Scott Baston, who is exploring his own creativity upon his return to his hometown of Macon, said the buildings provide a place for artists to thrive. He describes it as a mental therapy for the emotions.

“We have a laundry list of events ready to go. We just have to have the space, and here we are,” Baston said Monday afternoon, gesturing to the artwork all around him.

Metal portraits of Ruth Bader Ginsberg, Mahatma Gandhi and Momma Louise of H&H fame pop up from the ground around the backlot perimeter.

Baston pointed out a painting on one of the buildings by an artist from Queens, New York.

Baston’s own artistic signature, PaPa Pea Pod, graced another niche on the property as he showed a visitor the grounds.

Baston believes the center will be an attraction for Macon.

“I want to make sure other people know we’re not just an armpit stop on the way to Florida,” he said.

During the P&Z meeting, Commissioner Gary Bechtel said he was glad someone was using that space.

“Thank you for reinvigorating that area,” Bechtel told Geyer.

“We’re doing our best,” Geyer replied.

Attorney Virgil Adams said landscape architect Wimberly Treadwell is giving his law firm “curb appeal.” The Adams, Jordan & Herrington law firm is moving into the old Whittle School Building the firm recently purchased from the Urban Development Authority.

Makeover for Macon’s oldest elementary school

To the right of Coleman Hill sits an elaborate brick building overlooking Spring Street and the lane known as Hill Park.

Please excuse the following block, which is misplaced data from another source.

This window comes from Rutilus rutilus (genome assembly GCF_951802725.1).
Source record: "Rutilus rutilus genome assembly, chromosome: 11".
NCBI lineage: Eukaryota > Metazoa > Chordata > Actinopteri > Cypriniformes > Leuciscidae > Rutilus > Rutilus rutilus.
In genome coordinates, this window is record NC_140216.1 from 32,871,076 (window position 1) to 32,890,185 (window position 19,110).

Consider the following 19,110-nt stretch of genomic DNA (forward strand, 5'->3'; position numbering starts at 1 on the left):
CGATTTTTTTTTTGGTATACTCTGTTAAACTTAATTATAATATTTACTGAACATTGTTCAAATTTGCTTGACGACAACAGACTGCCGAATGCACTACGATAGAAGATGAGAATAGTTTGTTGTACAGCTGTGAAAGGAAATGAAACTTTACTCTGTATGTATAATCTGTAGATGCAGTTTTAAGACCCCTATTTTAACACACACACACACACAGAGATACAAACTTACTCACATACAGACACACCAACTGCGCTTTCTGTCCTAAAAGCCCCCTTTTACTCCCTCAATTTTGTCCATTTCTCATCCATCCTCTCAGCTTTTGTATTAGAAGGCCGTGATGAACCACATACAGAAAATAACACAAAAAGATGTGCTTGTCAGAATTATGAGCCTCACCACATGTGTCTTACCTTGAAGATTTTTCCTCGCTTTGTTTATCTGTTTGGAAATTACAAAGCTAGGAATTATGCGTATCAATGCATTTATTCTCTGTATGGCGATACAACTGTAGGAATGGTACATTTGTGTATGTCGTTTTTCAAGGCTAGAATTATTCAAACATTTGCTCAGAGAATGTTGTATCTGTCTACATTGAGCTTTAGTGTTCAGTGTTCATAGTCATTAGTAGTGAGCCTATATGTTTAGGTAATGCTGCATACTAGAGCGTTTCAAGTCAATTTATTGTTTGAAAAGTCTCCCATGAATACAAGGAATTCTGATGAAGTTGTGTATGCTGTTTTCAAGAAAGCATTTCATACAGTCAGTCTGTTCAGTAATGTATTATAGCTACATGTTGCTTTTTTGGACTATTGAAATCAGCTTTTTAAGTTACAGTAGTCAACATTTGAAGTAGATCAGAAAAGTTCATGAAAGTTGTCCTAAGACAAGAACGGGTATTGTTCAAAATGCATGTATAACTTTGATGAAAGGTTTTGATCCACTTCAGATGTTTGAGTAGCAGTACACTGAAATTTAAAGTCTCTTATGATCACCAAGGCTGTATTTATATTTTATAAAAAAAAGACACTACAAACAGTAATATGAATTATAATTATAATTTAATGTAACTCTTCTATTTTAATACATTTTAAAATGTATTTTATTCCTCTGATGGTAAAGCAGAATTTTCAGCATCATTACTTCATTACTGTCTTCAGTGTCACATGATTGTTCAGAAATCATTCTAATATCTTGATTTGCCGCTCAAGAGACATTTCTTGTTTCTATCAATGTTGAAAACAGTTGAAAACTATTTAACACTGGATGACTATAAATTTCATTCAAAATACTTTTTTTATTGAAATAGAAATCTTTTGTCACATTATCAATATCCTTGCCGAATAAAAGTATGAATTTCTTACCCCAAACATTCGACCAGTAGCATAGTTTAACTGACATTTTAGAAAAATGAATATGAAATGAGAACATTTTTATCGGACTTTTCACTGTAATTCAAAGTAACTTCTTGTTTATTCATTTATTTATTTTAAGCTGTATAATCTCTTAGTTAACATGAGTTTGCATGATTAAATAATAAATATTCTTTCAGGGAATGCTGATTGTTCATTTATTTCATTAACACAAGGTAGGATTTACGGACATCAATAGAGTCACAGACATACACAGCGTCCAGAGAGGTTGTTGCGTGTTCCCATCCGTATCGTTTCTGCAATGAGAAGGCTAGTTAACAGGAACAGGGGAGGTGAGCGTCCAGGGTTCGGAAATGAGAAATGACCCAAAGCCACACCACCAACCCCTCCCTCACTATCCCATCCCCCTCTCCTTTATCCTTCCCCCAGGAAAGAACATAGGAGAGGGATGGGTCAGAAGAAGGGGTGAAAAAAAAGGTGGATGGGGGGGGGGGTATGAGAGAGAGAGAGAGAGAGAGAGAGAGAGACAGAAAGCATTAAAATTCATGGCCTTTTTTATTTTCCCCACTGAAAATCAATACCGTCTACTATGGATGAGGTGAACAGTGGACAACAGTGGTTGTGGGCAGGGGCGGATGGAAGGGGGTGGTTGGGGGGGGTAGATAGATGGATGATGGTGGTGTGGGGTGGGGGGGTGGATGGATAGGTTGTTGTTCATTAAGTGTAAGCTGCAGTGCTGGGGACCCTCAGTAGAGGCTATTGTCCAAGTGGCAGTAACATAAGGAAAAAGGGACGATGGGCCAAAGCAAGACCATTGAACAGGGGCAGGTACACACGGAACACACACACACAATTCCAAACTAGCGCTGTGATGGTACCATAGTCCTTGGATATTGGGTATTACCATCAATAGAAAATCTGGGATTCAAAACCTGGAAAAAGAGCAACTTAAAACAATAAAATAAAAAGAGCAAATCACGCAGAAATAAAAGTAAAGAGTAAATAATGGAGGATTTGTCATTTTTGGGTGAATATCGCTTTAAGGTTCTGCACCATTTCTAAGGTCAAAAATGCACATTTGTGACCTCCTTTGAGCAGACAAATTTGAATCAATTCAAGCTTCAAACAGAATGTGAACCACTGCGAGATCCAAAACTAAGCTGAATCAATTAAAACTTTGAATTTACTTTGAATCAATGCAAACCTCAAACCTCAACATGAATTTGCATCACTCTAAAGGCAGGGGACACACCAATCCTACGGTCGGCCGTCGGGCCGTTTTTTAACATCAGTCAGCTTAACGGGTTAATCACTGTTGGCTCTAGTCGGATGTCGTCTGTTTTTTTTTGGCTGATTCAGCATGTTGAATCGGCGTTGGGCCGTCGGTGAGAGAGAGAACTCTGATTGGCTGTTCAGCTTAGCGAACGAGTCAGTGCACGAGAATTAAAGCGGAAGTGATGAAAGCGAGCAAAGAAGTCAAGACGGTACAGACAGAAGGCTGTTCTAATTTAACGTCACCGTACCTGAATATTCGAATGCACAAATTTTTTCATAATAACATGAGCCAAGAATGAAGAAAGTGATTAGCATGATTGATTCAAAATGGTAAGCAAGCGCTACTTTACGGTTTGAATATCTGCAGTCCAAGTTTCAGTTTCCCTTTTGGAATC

Dating back to 1892, the Whittle School Building is Bibb County’s oldest remaining elementary school and will soon become home to the law firm of Adams, Jordan and Herrington.

The lawyers purchased the building, which was renovated in the 80s with help from the Macon Heritage Foundation, now known as Historic Macon and the Urban Development Authority.

Monday, P&Z signed off on architect Wimberly Treadwell’s plans to redo the landscaping, make safety improvements to the property and erect a sign.

“Wimberly’s going to give us some curb appeal,” attorney Virgil Adams said upon leaving last week’s Design Review Board meeting where the plans were approved.

The firm hopes to have interior renovations complete and relocate from their Mulberry Street offices later this year.

Other Items

635 Riverside Drive – Barks-n-Brews dog park owner Kate Lambert will be allowed to use a modified shipping container for a four-stall restroom. Lambert originally planned to build bathrooms but the rising cost of materials was “pretty astronomical,” Lambert told the Design Review Board last week.

4652 Ayers Road – P&Z granted Covenant Academy permission to build a canopy over an outside basketball court. In 2019, the commission approved a baseball field at the school, but that project was shelved.

830 High Street – Commission approved Wimberly Treadwell’s request to put a hanging side on the corner of the renovated building behind the H&H Restaurant.

3010 Riverside DriveFive Star Dodge Associates secured approval to expand the old Jackson Oldsmobile building at the corner of Wimbish Road. The makeover for the Hyundai dealership will expand the showroom out to the existing pillars and extend the overhang. Commissioners also approved a variance in the setback from the right of way for the project.

Civic Journalism Senior Fellow Liz Fabian covers Macon-Bibb County government entities. Contact her at [email protected] or 478-301-2976.